By Julian Hattem - 12/08/14 01:25 PM EST
The Obama administration announced on Monday that it has renewed a controversial spying program that would have been ended under legislation that was blocked by a Senate filibuster.
The move came amid opposition from critics of the National Security Agency’s program; they have urged President Obama to abandon the controversial phone records program on his own, since the reform bill failed in Congress two weeks ago.
Last week's order from the secretive Foreign Intelligence Surveillance Court renews the agency’s ability to collect and search Americans’ phone records. Under the program, the NSA collects metadata — such as the numbers of incoming and outgoing calls, and the length of time that the conversation lasted — but not the actual content of conversations.
In keeping with changes Obama announced in January, the new order requires the spy agency to get a court order before searching the database and limits the searches to phone numbers two “hops” — or connections — away from a target, instead of the previous rule of three.
The USA Freedom Act, which died in the Senate last month, would have ended the program and required the agency to get records from phone companies after obtaining a court order, among other changes.
Despite the failure of the bill, civil libertarians had urged the administration not to ask for a new order from the spy court as an interim step.
Since the administration supported reform, officials have said, it should be able to make the temporary change now.
Sen. Patrick LeahyPatrick LeahyReport: Investor visa program mainly funds wealthy areas Gretchen Carlson to testify before Congress Senior Verizon exec believes hack will affect Yahoo deal MORE (D-Vt.), who authored the USA Freedom Act, said on Thursday that deciding not to ask for renewal would be “an important first step.”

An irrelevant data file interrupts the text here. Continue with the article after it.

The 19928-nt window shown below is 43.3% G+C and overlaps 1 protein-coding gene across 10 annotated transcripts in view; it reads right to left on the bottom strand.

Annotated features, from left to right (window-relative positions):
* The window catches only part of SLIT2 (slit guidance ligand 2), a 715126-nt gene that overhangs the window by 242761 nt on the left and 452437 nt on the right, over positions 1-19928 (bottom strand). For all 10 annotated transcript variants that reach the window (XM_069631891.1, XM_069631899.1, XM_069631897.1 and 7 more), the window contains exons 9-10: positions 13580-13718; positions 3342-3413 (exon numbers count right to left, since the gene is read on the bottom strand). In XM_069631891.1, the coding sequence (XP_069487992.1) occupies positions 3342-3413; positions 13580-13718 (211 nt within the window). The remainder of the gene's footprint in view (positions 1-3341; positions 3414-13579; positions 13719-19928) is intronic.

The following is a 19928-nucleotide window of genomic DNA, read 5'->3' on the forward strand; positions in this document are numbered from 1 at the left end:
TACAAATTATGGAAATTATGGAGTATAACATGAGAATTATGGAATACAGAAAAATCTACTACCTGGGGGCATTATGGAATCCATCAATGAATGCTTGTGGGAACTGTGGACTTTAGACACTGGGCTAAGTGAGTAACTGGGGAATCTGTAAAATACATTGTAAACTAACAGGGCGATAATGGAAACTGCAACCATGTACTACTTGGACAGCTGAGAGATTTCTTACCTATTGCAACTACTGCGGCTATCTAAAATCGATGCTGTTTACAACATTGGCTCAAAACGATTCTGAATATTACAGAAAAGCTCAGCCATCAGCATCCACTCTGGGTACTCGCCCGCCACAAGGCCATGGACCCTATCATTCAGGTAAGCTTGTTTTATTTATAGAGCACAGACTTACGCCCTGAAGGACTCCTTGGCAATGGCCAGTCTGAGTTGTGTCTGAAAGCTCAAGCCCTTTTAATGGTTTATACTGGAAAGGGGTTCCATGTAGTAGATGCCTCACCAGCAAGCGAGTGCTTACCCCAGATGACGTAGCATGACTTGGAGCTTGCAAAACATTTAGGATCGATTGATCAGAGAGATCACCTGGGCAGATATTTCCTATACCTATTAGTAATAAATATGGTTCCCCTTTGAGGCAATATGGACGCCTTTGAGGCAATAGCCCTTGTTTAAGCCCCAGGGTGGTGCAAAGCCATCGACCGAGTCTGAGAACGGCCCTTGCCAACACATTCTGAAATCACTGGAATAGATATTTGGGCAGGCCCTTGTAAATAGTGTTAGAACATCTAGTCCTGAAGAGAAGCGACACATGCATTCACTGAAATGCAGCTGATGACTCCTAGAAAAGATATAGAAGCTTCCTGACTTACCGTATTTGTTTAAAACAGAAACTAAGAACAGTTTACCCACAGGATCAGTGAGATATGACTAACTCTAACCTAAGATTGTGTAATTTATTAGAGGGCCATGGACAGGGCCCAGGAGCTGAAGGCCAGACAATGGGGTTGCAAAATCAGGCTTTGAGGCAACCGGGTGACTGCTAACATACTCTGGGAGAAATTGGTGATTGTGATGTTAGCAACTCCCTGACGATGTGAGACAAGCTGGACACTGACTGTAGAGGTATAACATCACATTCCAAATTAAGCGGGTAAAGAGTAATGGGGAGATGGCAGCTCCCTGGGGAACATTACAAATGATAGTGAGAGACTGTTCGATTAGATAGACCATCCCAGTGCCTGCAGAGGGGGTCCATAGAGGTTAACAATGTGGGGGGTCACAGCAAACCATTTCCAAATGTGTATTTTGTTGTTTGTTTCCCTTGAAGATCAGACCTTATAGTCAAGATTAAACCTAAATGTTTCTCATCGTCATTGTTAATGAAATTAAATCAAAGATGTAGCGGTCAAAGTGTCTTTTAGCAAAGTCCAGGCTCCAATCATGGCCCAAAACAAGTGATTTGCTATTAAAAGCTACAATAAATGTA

“It seems like there’s a general acknowledgement from the intelligence agency and the administration that it is possible ... not to do this mass collection and still retain intelligence capabilities,” said Neema Guliani, a lobbyist with the American Civil Liberties Union.
“But despite that acknowledgement, despite questions over whether the program works, they still continue to go forward asking for authorization from the [surveillance court] to conduct this mass collection of call records.”
“That’s really the bizarre paradox of their position.”
News of the renewal came as arguments were made in a closely watched case about the constitutionality of the program.
On Monday, an appeals court in Seattle is hearing arguments in a case challenging whether the NSA program violates the constitutional right to privacy. The case is one of three currently pending on the issue, and many analysts suspect it to ultimately be decided by the Supreme Court.